Bill Text

Bill Information

PDF |Add To My Favorites | print page

AB-1505 Child abuse: mandated reporters.(2013-2014)

SHARE THIS:share this bill in Facebookshare this bill in Twitter
AB1505:v97#DOCUMENT

Amended  IN  Assembly  April 24, 2014
Amended  IN  Assembly  March 20, 2014

CALIFORNIA LEGISLATURE— 2013–2014 REGULAR SESSION

Assembly Bill
No. 1505


Introduced by Assembly Member Garcia

January 14, 2014


An act to amend Section 11165.1 of the Penal Code, relating to mandated reporters.


LEGISLATIVE COUNSEL'S DIGEST


AB 1505, as amended, Garcia. Child abuse: mandated reporters.
Existing law, the Child Abuse and Neglect Reporting Act, requires a mandated reporter, as defined, to report whenever he or she, in his or her professional capacity or within the scope of his or her employment, has knowledge of or observes a child whom the mandated reporter knows or reasonably suspects has been the victim of child abuse or neglect, including sexual abuse.
Under existing law, sexual abuse is reportable if it involves unlawful sexual intercourse between a person 21 years of age or older with a minor who is under 16 years of age. Existing law makes sexual abuse reportable if any person participates in an act of sodomy or oral copulation with a person who is under 18 years of age.
This bill would instead make instances of sodomy or oral copulation with a minor reportable as sexual abuse only if any person over 21 years of age participates in an act of sodomy or oral copulation with a person who is under 16 years of age the conduct involves either a person over 21 years of age or a minor under 16 years of age.
Vote: MAJORITY   Appropriation: NO   Fiscal Committee: YES   Local Program: NO  

The people of the State of California do enact as follows:


SECTION 1.

 Section 11165.1 of the Penal Code is amended to read:

11165.1.
 As used in this article, “sexual abuse” means sexual assault or sexual exploitation as defined by the following:
(a) (1) Except as specified in paragraph (2), “sexual assault” means conduct in violation of one or more of the following sections: Section 261 (rape), subdivision (d) of Section 261.5 (statutory rape), 264.1 (rape in concert), 285 (incest), 286 (sodomy), subdivision (a) or (b), or paragraph (1) of subdivision (c) of Section 288 (lewd or lascivious acts upon a child), 288a (oral copulation), 289 (sexual penetration), or 647.6 (child molestation).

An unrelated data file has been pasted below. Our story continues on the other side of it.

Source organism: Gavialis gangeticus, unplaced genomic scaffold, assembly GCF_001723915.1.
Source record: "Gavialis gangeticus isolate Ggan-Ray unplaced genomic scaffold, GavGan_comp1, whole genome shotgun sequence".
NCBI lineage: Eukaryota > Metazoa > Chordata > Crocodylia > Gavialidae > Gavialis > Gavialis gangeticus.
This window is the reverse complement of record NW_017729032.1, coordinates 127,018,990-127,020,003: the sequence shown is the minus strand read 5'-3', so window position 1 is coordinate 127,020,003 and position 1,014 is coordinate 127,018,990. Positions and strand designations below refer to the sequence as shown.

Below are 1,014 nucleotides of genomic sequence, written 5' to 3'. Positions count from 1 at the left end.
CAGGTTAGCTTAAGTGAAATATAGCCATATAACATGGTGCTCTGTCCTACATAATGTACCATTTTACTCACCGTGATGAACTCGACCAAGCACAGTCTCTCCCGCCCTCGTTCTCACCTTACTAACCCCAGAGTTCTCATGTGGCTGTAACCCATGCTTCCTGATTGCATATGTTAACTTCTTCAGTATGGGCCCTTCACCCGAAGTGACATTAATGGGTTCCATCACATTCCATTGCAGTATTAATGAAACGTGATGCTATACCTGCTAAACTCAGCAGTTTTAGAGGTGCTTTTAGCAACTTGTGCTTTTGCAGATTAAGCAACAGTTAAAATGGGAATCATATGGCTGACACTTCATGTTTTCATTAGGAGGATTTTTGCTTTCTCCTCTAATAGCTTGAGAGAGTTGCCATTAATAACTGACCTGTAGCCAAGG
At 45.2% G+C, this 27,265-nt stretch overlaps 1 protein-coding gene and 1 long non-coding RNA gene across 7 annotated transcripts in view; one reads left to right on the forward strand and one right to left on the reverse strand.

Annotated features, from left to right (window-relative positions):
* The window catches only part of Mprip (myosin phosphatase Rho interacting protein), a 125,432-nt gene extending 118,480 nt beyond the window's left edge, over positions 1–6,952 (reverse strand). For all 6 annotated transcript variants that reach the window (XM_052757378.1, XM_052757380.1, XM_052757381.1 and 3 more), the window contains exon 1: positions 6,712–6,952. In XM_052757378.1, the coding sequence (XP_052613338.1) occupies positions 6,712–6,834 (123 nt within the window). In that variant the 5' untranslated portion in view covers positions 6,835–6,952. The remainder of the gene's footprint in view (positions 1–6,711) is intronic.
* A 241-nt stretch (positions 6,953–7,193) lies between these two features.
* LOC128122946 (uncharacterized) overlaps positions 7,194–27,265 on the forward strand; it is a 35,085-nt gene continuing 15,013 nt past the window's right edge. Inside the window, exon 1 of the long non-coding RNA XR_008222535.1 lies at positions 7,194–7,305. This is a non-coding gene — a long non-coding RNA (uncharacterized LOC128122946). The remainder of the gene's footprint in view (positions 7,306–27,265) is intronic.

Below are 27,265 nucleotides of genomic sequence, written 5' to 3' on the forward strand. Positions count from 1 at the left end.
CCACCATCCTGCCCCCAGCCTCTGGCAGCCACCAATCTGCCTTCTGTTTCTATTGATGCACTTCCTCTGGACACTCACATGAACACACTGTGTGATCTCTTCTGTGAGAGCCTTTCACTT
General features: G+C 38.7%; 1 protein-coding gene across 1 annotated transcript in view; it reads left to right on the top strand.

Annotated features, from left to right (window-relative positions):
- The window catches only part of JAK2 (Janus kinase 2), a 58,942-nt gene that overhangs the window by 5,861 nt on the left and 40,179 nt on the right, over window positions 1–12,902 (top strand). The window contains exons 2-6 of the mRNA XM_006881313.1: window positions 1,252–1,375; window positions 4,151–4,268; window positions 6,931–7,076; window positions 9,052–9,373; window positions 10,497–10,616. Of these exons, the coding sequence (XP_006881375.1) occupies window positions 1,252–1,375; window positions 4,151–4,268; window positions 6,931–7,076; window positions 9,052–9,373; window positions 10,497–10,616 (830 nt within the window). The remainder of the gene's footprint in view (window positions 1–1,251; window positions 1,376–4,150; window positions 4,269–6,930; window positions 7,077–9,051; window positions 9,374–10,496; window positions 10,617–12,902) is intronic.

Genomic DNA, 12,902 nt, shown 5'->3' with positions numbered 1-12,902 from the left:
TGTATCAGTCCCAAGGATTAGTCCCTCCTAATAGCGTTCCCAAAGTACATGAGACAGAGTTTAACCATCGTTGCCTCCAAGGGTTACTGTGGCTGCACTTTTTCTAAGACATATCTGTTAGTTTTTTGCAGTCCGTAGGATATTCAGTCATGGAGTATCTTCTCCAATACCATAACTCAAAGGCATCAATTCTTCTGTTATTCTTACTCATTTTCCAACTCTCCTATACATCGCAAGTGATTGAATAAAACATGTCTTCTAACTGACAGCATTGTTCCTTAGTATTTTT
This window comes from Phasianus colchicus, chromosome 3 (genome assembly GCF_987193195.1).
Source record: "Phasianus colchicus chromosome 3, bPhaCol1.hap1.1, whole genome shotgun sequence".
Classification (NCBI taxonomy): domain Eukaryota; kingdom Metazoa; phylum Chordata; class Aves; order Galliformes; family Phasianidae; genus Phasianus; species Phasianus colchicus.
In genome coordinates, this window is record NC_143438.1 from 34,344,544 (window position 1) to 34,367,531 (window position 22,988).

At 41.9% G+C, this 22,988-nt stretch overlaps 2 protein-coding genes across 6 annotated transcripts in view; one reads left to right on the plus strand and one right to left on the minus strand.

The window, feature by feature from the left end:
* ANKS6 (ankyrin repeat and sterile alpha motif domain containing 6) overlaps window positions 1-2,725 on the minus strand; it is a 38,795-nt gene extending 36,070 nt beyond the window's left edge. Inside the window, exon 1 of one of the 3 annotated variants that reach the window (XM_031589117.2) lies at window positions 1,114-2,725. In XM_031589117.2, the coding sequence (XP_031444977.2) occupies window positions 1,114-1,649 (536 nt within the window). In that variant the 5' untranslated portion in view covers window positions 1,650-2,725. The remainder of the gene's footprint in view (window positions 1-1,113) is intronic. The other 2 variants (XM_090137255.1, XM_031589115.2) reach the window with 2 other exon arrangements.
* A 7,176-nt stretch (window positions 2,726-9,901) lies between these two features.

(2) For purposes of this article, “sexual assault” does not include conduct in violation of the following:
(A) Paragraph (1) of subdivision (b) of Section 286 unless it meets the criteria specified in paragraph (2) of subdivision (b) of Section 286 involves either a person over 21 years of age or a minor under 16 years of age.
(B) Paragraph (1) of subdivision (b) of Section 288a unless it satisfies the criteria specified in paragraph (2) of subdivision (b) of Section 288a involves either a person over 21 years of age or a minor under 16 years of age.
(b) Conduct described as “sexual assault” includes, but is not limited to, all of the following:
(1) Penetration, however slight, of the vagina or anal opening of one person by the penis of another person, whether or not there is the emission of semen.
(2) Sexual contact between the genitals or anal opening of one person and the mouth or tongue of another person.
(3) Intrusion by one person into the genitals or anal opening of another person, including the use of an object for this purpose, except that, it does not include acts performed for a valid medical purpose.
(4) The intentional touching of the genitals or intimate parts, including the breasts, genital area, groin, inner thighs, and buttocks, or the clothing covering them, of a child, or of the perpetrator by a child, for purposes of sexual arousal or gratification, except that, it does not include acts which may reasonably be construed to be normal caretaker responsibilities; interactions with, or demonstrations of affection for, the child; or acts performed for a valid medical purpose.
(5) The intentional masturbation of the perpetrator’s genitals in the presence of a child.
(c) “Sexual exploitation” refers to any of the following:
(1) Conduct involving matter depicting a minor engaged in obscene acts in violation of Section 311.2 (preparing, selling, or distributing obscene matter) or subdivision (a) of Section 311.4 (employment of minor to perform obscene acts).
(2) A person who knowingly promotes, aids, or assists, employs, uses, persuades, induces, or coerces a child, or a person responsible for a child’s welfare, who knowingly permits or encourages a child to engage in, or assist others to engage in, prostitution or a live performance involving obscene sexual conduct, or to either pose or model alone or with others for purposes of preparing a film, photograph, negative, slide, drawing, painting, or other pictorial depiction, involving obscene sexual conduct. For the purpose of this section, “person responsible for a child’s welfare” means a parent, guardian, foster parent, or a licensed administrator or employee of a public or private residential home, residential school, or other residential institution.
(3) A person who depicts a child in, or who knowingly develops, duplicates, prints, or exchanges, a film, photograph, videotape, negative, or slide in which a child is engaged in an act of obscene sexual conduct, except for those activities by law enforcement and prosecution agencies and other persons described in subdivisions (c) and (e) of Section 311.3.